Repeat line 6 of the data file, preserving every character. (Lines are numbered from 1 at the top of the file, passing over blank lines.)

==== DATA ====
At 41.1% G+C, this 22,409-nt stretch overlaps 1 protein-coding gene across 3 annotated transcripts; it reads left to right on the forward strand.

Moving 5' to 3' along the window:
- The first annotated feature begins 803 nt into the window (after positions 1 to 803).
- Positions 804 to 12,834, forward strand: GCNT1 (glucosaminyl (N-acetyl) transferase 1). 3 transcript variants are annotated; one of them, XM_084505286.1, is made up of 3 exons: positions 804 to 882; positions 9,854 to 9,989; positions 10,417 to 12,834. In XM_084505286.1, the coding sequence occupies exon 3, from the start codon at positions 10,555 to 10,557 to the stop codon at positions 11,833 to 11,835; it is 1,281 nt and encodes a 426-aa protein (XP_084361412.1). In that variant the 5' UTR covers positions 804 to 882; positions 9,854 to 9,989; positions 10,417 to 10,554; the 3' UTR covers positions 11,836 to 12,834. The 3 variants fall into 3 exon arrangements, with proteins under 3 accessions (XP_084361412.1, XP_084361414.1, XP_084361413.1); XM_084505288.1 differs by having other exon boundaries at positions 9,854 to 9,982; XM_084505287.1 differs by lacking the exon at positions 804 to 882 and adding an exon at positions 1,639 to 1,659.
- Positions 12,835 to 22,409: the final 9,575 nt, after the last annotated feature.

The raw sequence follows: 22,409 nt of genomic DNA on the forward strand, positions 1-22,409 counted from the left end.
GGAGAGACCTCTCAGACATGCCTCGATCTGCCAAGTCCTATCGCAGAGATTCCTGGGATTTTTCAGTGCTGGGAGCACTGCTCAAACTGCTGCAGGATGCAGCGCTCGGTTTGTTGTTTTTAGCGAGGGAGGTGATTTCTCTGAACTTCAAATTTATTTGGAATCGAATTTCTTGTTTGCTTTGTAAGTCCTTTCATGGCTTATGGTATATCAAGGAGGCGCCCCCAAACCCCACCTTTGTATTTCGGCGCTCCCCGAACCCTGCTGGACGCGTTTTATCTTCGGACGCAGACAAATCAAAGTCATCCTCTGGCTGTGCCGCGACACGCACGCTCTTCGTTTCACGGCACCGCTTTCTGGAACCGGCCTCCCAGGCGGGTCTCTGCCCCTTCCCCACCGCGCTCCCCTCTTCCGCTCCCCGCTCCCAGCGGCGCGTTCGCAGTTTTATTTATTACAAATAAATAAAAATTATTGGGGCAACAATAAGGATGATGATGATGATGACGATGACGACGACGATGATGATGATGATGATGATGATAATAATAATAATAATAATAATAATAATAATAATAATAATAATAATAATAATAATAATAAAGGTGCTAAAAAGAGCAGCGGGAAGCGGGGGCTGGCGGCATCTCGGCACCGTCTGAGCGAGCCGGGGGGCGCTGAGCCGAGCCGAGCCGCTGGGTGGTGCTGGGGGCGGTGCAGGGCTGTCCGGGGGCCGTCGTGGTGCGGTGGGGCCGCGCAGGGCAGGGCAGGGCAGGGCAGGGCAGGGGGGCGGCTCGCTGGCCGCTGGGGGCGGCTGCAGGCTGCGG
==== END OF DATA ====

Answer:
The raw sequence follows: 22,409 nt of genomic DNA on the forward strand, positions 1-22,409 counted from the left end.